Pete Hines, Bethesda's number-one PR guy for nearly 25 years, is leaving the company

 Pete Hines, Vice President of Bethesda Softworks, speaks during the Bethesda E3 conference at the Event Deck at LA Live on June 10, 2018 in Los Angeles, California. The E3 Game Conference begins on Tuesday June 12. (Photo by Christian Petersen/Getty Images)
(Image credit: Getty Images)

After nearly a quarter century of helping lead Bethesda Softworks, Pete Hines, the company's head of publishing and one of its most recognizable faces, has announced that he is leaving the company and retiring from the videogame industry.

"After 24 years, I have decided my time at Bethesda Softworks has come to an end," Hines wrote in a message shared on Twitter. "I am retiring and will begin an exciting new chapter of my life exploring interests and passions, donating my time where I can, and taking more time to enjoy life. 

"This is not a decision I came to easily or quickly, but after an amazing career, culminating in the incredible launch of Starfield, it feels the time is right."

Hines joined Bethesda in 1999 as the marketing guy, a position that evolved over the years into senior vice president of global marketing and communications. Outwardly, though, the role didn't seem to change much: He was Bethesda's front man, a regular point of contact for journalists and a familiar face at conferences and press events.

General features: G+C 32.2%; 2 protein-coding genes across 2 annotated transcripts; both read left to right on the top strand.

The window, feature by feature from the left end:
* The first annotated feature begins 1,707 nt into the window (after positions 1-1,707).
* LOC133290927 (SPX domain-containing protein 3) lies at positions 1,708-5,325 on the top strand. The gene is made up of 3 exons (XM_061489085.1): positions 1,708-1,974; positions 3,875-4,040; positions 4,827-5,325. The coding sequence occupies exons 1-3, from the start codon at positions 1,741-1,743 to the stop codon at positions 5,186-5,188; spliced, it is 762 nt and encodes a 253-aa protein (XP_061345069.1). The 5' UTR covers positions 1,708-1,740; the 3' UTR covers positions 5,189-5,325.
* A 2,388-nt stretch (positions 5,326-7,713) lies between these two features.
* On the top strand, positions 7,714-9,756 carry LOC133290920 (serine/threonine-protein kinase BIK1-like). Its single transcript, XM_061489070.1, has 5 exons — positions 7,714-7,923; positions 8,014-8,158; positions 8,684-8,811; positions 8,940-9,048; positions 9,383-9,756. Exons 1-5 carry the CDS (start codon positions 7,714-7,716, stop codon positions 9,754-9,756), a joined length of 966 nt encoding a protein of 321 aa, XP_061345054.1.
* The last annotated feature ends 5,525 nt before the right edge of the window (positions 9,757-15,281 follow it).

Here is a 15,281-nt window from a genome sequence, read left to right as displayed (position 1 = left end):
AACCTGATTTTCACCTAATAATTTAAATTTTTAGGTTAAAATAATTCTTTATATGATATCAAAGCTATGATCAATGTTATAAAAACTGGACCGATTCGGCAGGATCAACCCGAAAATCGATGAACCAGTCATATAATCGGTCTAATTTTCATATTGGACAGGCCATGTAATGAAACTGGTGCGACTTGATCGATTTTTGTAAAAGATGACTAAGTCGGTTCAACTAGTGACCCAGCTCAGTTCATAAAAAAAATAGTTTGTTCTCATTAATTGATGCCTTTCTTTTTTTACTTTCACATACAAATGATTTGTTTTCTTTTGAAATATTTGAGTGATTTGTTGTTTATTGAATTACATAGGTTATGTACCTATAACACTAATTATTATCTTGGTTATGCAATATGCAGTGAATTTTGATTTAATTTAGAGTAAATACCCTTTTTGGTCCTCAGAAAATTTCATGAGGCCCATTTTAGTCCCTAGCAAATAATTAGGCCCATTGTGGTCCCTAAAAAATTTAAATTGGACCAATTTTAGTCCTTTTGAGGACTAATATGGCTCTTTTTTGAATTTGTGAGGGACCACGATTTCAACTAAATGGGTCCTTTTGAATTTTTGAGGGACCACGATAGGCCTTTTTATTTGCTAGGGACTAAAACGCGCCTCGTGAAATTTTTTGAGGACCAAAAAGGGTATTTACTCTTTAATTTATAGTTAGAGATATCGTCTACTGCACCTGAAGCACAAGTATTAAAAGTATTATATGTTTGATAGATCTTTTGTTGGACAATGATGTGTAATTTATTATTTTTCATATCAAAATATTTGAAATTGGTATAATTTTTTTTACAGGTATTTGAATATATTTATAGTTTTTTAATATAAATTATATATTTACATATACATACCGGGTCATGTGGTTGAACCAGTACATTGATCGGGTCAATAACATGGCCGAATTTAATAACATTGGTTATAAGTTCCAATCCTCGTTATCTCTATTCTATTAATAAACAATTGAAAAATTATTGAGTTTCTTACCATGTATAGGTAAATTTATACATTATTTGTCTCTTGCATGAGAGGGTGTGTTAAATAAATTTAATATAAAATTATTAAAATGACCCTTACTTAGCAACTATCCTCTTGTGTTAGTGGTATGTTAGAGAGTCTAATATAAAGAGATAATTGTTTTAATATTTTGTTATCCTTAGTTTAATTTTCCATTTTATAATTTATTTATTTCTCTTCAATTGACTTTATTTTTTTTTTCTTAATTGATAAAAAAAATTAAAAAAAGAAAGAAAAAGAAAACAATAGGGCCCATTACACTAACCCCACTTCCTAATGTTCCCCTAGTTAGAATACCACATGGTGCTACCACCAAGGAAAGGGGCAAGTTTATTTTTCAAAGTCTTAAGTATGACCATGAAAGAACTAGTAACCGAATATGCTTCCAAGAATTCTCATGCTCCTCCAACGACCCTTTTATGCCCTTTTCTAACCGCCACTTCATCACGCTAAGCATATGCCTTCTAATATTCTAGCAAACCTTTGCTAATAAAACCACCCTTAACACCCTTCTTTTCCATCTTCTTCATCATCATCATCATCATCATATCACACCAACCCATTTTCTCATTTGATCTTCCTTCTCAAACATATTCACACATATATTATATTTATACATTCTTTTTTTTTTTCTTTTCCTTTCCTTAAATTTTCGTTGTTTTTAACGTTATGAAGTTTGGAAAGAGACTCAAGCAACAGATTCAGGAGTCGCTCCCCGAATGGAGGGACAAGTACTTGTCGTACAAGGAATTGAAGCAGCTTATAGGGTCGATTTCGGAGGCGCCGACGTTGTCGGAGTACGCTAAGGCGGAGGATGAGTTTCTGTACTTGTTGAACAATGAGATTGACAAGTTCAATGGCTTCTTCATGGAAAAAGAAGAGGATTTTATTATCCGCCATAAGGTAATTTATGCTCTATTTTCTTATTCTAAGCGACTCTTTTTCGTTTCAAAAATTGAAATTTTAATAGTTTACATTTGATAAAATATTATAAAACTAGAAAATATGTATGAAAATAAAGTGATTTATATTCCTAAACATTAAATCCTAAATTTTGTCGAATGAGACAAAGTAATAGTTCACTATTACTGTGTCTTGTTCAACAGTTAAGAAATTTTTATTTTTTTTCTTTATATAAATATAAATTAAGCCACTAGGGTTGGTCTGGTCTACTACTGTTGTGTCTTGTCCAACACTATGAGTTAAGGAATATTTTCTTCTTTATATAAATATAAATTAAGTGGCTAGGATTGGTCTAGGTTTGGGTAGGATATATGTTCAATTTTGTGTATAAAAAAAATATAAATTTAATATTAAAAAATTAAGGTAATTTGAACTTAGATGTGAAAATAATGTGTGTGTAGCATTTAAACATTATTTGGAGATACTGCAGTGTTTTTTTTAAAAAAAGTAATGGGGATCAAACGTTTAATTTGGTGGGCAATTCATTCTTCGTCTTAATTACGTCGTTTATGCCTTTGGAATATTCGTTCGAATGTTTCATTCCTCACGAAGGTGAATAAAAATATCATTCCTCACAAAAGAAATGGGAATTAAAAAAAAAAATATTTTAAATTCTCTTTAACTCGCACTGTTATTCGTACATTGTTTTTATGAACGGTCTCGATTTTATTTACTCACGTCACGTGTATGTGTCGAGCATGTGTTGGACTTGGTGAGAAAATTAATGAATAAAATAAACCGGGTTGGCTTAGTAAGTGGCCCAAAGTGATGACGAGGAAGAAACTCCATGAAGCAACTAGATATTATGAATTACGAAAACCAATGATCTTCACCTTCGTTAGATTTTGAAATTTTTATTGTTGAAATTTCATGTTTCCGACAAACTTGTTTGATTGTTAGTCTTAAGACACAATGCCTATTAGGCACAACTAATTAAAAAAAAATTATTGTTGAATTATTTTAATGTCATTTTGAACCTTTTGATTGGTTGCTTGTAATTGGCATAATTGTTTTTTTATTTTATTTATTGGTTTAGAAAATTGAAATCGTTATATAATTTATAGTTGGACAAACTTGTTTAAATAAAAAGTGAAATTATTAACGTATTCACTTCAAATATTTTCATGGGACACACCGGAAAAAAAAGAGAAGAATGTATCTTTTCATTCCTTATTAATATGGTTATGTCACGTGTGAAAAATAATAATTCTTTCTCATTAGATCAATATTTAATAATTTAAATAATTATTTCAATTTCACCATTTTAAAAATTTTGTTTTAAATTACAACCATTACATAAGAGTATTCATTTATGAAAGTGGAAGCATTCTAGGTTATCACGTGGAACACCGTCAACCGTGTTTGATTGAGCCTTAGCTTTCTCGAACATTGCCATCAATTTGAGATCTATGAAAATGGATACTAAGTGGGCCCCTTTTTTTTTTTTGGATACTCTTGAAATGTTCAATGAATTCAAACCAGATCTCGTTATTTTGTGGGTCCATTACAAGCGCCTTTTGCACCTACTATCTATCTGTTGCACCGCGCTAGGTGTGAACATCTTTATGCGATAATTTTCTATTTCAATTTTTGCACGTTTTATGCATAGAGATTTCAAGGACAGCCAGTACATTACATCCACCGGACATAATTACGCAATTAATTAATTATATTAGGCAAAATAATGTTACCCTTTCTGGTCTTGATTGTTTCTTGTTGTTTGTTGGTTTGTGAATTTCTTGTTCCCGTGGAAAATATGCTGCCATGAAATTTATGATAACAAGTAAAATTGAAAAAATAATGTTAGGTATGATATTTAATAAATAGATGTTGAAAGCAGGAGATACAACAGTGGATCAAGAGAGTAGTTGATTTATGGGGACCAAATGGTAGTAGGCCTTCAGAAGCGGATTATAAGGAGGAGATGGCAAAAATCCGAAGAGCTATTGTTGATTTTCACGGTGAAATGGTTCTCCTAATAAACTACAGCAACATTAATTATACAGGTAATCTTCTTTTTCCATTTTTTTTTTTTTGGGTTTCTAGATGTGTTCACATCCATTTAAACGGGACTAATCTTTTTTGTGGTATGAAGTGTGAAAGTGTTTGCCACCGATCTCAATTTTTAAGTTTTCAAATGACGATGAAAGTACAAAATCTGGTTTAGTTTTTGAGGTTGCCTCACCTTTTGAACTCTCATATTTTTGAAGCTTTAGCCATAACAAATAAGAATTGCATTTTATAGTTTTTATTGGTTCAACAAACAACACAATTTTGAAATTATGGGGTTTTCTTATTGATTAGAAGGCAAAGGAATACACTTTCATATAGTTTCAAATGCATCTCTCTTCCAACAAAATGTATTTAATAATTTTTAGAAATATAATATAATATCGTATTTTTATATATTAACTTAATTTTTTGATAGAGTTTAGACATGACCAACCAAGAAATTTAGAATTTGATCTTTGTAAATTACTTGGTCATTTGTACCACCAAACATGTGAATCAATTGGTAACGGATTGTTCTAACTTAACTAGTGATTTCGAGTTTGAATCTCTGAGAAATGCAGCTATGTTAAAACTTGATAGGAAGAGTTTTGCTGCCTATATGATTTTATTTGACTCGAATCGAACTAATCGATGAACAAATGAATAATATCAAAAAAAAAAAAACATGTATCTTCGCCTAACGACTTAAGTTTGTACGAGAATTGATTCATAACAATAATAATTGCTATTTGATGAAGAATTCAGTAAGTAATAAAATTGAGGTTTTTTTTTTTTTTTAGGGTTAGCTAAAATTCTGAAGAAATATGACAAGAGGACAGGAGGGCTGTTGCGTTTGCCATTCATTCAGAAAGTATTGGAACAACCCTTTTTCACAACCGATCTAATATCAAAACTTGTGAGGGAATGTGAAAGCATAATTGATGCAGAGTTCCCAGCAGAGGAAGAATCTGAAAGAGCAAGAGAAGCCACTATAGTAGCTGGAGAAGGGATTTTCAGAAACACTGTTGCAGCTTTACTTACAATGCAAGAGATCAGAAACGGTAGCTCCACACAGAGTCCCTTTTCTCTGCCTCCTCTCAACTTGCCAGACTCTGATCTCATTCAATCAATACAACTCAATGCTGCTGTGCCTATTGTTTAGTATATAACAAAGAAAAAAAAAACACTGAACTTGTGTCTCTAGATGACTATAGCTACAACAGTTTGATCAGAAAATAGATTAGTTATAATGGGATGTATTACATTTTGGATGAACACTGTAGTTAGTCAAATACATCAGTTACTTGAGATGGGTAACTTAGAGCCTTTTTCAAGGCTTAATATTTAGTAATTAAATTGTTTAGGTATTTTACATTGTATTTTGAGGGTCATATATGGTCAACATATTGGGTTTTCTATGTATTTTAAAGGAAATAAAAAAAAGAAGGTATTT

According to Mobygames, he also squeezed in a bit of instruction manual writing for a handful of games including Sea Dogs, PBA Tour Bowling 2001, IHRA Drag Racing, and one you may have actually heard of, The Elder Scrolls 3: Morrowind.

(Image credit: Pete Hines (Twitter))

In October 2022, 23 years to the month after joining Bethesda, Hines took on a more business-focused role as the company's head of publishing, but while Todd Howard stepped into the spotlight in the lead-up to Starfield, Hines was in there too, regularly providing interviews and dispensing occasional bits of advice about the game. 

Bethesda acknowledged the value of that presence in its own farewell message but said it was "only a small part of his role" at the company.

(Image credit: Bethesda Softworks (Twitter))

"The way he represented us carried over into the values he nurtured here: authenticity, integrity, and passion," Bethesda said. "His contributions have been integral in building Bethesda and its family of studios into the world-class organization that it is today. His vision helped push us forward, and his hard work inspired us."

As is the way with farewell messages, Hines said that "this is certainly not goodbye by any means," and that he "will never stop being part of this incredible community."

"Thank you to the hundreds and thousands of fans I've gotten to meet and talk to over the last 24 years," Hines wrote. "Your energy, creativity, and support has been such a big part of my journey. I look forward to experiencing the next part of the adventure alongside you."

(Image credit: Bethesda Softworks (Twitter))
Andy Chalk

Andy has been gaming on PCs from the very beginning, starting as a youngster with text adventures and primitive action games on a cassette-based TRS80. From there he graduated to the glory days of Sierra Online adventures and Microprose sims, ran a local BBS, learned how to build PCs, and developed a longstanding love of RPGs, immersive sims, and shooters. He began writing videogame news in 2007 for The Escapist and somehow managed to avoid getting fired until 2014, when he joined the storied ranks of PC Gamer. He covers all aspects of the industry, from new game announcements and patch notes to legal disputes, Twitch beefs, esports, and Henry Cavill. Lots of Henry Cavill.